From the Archives: Jack Valenti, Formidable Force for Hollywood, Dies
Jack Valenti, the urbane Washington lobbyist who served as Hollywood’s public face for nearly four decades and was best known for creating the film ratings system, died Thursday afternoon, according to Warren Cowan, his longtime friend. He was 85.
Valenti had been in ill health since suffering a stroke in March. He was treated for several weeks at Johns Hopkins Hospital in Baltimore but was released Tuesday and returned to his home in Washington, where he died.
For 38 years until retiring in 2004, Valenti headed the Motion Picture Assn. of America, guiding the trade organization from a clubby group of movie studios led by autocratic moguls into a collection of global media conglomerates involved in television, the Internet and an array of other media businesses.
To the moviegoing public, however, Valenti’s legacy will always be the ratings system he fathered in 1968, which now labels movies G, PG, PG-13, R or NC-17. Valenti defended it for years against attacks by critics. Today, it remains largely intact as the self-policing vehicle he envisioned.
“It’s the end of an era,” said industry veteran Sherry Lansing, former Paramount Pictures chairwoman. “He was one of the greatest leaders our industry ever had. He was one of those unique individuals who could build consensus.”
Former Warner Bros. Chairman Bob Daly said Valenti’s passing represented “a sad day.”
“He was friends with everybody in the industry, and even though he might not agree with you, you could talk to Jack and he understood your point,” Daly said.
Valenti’s death comes on the eve of the anticipated release of his memoirs chronicling a life that included piloting a B-25 in World War II, serving as one of President Lyndon Johnson’s closest confidants and shaping nearly every issue faced by today’s entertainment industry. Titled “This Time, This Place: My Life in War, the White House, and Hollywood,” the book is tentatively scheduled for release in June.
In his role as entertainment industry lobbyist, Valenti moved effortlessly between Hollywood and Washington while trying to bridge two cultures that were often at odds.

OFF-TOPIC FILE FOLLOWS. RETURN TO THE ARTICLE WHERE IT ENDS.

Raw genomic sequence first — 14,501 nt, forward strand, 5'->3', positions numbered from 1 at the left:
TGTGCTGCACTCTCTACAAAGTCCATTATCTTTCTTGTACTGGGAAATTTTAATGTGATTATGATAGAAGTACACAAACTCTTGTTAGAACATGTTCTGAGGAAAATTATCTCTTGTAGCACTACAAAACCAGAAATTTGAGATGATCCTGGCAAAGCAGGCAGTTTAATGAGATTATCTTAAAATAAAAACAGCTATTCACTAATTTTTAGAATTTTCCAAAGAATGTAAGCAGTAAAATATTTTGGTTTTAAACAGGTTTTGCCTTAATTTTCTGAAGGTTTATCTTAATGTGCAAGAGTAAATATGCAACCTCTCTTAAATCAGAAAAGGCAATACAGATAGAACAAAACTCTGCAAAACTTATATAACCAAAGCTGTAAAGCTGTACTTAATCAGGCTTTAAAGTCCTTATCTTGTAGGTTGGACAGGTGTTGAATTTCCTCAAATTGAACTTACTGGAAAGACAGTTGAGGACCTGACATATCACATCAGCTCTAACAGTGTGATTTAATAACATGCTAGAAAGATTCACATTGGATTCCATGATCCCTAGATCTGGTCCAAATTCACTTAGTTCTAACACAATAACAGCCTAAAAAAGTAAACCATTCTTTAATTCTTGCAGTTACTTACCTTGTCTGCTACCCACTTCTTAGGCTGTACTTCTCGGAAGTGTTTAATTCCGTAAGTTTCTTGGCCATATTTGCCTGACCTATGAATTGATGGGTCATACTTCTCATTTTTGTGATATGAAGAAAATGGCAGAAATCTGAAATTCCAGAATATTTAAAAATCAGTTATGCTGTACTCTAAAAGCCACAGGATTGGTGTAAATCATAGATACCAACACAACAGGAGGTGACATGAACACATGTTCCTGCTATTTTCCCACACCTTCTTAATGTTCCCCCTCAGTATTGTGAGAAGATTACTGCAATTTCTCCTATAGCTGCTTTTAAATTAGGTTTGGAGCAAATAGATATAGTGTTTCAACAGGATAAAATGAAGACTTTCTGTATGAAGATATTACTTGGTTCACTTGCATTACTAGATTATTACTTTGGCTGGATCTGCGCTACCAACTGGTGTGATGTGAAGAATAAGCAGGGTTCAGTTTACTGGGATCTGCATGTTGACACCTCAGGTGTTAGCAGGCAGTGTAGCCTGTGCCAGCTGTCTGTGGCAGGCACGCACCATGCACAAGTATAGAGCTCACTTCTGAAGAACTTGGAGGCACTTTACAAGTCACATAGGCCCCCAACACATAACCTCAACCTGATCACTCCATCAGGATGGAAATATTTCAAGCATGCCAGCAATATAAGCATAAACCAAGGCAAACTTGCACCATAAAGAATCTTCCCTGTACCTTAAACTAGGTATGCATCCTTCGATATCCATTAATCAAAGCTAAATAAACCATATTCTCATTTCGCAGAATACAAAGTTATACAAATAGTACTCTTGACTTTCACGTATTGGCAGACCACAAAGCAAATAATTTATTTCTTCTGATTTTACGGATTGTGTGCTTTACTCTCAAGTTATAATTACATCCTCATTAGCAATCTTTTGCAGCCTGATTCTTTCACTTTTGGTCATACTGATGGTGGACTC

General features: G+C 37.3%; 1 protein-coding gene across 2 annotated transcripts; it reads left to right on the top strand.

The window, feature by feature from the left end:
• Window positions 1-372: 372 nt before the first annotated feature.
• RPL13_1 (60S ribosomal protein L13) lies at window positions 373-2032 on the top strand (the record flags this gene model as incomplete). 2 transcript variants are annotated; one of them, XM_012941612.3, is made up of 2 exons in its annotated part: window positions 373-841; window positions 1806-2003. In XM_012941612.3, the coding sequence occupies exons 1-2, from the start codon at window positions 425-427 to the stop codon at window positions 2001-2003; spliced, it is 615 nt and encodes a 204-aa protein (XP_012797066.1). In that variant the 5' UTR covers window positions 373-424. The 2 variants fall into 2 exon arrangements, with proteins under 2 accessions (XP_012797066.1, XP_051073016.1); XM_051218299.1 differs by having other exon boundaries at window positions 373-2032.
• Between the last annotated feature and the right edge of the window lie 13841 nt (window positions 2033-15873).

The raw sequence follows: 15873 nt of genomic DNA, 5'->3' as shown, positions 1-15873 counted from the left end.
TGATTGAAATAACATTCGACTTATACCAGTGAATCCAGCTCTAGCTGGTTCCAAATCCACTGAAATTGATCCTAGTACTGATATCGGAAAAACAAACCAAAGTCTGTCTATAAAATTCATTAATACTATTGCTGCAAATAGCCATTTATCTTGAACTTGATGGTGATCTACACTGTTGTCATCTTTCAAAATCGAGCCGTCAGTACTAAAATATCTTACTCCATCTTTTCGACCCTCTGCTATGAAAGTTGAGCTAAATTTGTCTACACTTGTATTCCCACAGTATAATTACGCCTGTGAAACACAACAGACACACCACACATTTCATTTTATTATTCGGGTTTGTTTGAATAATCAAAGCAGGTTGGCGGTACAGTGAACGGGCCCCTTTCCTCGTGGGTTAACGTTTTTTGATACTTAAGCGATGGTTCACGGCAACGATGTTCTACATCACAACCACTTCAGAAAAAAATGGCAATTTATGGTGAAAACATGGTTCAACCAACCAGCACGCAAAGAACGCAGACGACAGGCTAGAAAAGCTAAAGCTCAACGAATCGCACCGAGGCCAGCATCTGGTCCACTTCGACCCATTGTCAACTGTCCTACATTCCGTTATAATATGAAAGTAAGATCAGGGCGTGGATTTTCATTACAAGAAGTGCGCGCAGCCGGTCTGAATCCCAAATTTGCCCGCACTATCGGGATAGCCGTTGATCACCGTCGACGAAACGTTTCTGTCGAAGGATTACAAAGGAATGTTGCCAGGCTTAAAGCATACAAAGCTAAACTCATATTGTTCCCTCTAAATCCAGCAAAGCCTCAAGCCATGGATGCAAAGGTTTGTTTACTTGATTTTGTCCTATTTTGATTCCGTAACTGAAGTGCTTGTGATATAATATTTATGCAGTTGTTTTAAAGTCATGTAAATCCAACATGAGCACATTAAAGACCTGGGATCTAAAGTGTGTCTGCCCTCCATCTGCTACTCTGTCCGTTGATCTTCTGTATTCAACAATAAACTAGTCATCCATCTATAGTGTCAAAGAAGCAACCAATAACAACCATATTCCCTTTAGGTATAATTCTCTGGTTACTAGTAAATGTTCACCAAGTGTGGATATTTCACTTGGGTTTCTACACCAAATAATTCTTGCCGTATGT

With his silver mane, custom-tailored shirts and suits, and polished cowboy boots, Valenti was one of the most recognizable figures in the nation’s capital. Despite being a loyal Democrat, he skillfully worked both sides of the aisles, possessing one of the town’s best Rolodexes. Along the way, he became nearly as much a celebrity as the stars he befriended, addressing the worldwide Academy Awards TV audience each year.
In public, his Texas-accented eloquence was reminiscent of a Southern preacher. In fretting over the rising costs of making and marketing films, Valenti once said: “As the American movie rides an ascending curve throughout the known world, it is being pursued with malignant fidelity by total costs. It is a terrible confluence of hope and terror which confronts every studio, every producer, every production company.”
The grandson of Sicilian immigrants and son of a tax clerk, Valenti was born Sept. 5, 1921 in Houston. An honor student and debating champ at Sam Houston High School, he graduated at age 15.
Lacking the money to attend college, Valenti worked as an $11-a-week movie theater usher -- his only entertainment experience before going to work for the MPAA. While employed by an oil company, he attended night classes at the University of Houston, where he was elected student body president.